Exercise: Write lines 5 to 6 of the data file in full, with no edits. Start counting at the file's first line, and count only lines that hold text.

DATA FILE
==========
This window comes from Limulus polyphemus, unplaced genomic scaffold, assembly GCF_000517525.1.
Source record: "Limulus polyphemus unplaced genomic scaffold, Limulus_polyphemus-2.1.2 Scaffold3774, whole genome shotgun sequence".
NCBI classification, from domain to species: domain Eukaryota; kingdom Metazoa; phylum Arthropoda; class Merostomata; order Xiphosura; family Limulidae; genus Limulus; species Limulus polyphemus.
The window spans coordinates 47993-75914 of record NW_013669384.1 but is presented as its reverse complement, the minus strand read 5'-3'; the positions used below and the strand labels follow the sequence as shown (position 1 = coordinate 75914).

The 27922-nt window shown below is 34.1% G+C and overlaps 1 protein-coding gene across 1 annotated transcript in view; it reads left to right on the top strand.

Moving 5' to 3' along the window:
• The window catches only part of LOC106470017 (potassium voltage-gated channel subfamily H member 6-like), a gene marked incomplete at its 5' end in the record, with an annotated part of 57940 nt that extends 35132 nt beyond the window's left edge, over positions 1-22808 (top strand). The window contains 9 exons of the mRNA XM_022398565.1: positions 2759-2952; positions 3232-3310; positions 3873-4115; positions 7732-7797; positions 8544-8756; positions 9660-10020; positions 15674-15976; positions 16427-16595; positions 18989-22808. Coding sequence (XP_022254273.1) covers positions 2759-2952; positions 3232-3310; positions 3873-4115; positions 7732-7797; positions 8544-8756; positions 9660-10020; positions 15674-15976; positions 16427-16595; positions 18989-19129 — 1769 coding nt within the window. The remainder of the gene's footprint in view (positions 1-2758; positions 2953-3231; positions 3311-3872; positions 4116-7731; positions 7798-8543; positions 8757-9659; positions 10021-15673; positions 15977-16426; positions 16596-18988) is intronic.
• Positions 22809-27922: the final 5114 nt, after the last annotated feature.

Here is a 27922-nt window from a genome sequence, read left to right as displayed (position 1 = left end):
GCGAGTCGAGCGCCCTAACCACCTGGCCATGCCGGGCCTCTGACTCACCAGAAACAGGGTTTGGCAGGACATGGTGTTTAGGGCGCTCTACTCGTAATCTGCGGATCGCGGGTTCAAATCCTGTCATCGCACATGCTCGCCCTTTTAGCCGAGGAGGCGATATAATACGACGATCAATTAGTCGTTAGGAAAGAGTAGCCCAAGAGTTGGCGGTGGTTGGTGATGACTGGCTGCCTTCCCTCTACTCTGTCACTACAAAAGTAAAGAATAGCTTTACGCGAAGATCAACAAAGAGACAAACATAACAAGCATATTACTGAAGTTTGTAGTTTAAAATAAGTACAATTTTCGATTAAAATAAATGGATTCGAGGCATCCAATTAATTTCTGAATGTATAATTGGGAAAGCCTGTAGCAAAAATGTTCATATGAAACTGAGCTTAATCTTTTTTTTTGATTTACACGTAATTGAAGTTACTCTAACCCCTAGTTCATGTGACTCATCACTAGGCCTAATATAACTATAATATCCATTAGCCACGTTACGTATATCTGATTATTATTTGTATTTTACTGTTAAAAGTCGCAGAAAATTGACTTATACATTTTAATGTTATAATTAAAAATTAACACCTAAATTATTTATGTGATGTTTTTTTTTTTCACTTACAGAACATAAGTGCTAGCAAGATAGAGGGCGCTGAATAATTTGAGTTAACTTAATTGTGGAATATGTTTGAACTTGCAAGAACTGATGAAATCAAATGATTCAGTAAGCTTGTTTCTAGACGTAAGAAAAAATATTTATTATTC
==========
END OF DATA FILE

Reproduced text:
The 27922-nt window shown below is 34.1% G+C and overlaps 1 protein-coding gene across 1 annotated transcript in view; it reads left to right on the top strand.

Moving 5' to 3' along the window: